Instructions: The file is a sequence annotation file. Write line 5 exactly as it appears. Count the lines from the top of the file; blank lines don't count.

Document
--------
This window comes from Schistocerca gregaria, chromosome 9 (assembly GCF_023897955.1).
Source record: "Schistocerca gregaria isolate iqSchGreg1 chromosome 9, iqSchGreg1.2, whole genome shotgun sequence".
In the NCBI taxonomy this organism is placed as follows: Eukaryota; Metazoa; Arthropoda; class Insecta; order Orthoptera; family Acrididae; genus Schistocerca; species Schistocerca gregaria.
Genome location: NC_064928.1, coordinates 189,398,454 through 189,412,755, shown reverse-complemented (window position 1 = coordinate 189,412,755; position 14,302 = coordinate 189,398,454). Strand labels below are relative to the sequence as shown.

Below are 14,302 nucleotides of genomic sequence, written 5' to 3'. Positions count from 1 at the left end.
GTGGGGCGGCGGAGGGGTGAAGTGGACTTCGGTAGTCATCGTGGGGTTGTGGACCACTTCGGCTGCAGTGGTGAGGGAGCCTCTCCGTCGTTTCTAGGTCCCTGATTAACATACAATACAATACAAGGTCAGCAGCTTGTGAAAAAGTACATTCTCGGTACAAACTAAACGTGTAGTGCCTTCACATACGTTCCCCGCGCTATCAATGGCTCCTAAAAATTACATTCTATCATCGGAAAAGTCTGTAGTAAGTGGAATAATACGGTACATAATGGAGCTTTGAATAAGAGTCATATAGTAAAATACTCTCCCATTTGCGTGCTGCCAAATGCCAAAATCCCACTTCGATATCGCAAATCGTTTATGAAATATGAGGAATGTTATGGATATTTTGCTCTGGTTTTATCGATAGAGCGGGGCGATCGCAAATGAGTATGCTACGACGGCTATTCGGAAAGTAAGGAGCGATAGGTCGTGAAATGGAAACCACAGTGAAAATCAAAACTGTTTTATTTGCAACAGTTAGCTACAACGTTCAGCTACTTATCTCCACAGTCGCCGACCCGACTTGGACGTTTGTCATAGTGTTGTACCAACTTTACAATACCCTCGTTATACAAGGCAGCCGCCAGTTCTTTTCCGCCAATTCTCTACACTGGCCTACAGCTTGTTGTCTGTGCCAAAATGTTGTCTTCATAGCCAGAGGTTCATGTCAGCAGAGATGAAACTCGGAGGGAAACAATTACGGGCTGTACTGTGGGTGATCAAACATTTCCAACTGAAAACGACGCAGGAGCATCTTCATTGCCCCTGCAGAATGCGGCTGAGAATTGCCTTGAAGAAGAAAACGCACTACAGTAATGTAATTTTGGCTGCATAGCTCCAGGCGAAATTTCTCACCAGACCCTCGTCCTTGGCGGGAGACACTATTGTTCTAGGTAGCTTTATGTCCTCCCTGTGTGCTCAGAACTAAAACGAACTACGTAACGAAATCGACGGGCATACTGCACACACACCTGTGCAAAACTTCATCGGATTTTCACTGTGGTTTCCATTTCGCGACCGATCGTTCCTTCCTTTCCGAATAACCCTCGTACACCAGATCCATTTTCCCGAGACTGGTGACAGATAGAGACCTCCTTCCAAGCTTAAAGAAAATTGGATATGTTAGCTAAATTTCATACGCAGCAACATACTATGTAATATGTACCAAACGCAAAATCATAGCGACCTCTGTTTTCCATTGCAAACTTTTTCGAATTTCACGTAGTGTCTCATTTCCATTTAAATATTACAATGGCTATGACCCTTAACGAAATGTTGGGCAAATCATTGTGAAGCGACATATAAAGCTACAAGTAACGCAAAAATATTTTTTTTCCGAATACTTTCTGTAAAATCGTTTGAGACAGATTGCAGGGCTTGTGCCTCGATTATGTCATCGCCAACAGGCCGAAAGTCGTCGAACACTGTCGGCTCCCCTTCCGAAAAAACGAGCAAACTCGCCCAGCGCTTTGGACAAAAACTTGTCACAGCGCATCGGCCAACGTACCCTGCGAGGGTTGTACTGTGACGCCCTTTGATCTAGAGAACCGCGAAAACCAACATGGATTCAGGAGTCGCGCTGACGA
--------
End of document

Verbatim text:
Below are 14,302 nucleotides of genomic sequence, written 5' to 3'. Positions count from 1 at the left end.